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Purpose of review: Natural antisense transcripts have recently emerged as important regulators of gene expression. The transcription of an antisense RNA can influence the output of the specific gene locus on a posttranscriptional level but may also help to establish a local epigenetic imprint.

Recent findings: Recent advances in transcriptome sequencing have revealed widespread expression of complementary sense-antisense transcript pairs. The naturally occurring antisense transcripts can modulate the expression level of the sense transcripts or influence the sense mRNA processing. Given that both sense and antisense transcriptomes show tissue-specific regulation, these mechanisms may contribute to the physiological tuning of specific genes. An additional level of gene regulation by antisense transcripts has recently emerged: coexpressed sense and antisense transcripts can be cleaved and processed into single-stranded short RNAs (endo-siRNAs). Evidence suggests that these endo-siRNAs are linked to transcriptional silencing of the complementary transcripts. The impact of natural antisense transcripts may, therefore, not only feed forward to the protein level but also back to the genomic level.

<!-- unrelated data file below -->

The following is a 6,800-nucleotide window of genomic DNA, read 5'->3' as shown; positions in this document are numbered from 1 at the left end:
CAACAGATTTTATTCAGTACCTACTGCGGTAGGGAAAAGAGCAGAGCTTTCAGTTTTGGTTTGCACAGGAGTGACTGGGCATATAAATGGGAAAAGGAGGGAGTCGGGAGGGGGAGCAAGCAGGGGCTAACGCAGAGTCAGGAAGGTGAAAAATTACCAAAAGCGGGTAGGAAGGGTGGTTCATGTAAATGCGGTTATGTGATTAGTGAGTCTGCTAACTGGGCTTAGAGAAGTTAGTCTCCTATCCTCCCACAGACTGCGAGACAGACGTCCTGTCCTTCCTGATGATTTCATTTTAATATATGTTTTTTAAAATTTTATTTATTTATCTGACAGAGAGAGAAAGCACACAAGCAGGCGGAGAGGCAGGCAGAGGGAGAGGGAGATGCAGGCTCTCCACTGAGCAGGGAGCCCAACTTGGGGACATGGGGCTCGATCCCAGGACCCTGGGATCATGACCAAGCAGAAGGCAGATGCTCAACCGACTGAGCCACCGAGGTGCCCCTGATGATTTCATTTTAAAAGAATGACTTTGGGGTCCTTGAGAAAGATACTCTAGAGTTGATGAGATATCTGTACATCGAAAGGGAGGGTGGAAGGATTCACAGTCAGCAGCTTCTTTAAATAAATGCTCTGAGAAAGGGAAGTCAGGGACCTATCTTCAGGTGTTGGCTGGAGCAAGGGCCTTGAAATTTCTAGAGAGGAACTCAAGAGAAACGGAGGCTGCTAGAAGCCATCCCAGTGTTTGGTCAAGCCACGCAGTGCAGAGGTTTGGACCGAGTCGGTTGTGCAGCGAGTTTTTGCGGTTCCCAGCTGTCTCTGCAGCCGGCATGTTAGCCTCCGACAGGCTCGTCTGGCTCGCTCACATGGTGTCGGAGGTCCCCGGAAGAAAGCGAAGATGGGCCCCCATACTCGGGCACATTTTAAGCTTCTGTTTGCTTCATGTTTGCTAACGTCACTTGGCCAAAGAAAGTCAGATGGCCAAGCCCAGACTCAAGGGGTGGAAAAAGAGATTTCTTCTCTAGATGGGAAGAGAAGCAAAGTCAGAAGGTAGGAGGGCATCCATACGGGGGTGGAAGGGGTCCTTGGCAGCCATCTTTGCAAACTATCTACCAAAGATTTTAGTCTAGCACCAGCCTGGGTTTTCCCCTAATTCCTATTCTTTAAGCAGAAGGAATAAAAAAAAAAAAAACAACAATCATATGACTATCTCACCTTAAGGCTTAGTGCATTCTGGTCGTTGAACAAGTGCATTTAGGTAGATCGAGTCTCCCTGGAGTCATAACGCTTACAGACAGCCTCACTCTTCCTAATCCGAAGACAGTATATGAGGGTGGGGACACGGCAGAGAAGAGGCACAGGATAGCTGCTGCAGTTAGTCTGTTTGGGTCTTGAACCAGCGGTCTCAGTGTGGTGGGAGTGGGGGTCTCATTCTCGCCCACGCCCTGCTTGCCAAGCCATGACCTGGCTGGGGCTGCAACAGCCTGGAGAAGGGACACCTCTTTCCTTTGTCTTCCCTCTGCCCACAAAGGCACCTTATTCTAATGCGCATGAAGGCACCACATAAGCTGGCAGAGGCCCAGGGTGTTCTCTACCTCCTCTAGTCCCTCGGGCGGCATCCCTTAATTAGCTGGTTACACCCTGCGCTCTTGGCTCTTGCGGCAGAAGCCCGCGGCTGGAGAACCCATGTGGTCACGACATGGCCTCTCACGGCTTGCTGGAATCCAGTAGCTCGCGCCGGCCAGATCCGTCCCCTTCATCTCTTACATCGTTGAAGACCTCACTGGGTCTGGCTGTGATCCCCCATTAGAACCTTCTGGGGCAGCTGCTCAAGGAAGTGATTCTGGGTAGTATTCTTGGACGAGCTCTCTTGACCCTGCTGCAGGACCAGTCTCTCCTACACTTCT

Summary: Natural antisense transcripts add a further level of regulation to gene expression. The novel insights into the biology of natural antisense transcripts and endo-siRNAs may lead to improved gene silencing strategies in biomedical research with subsequent use in clinical applications.

(C) 2009 Lippincott Williams & Wilkins, Inc.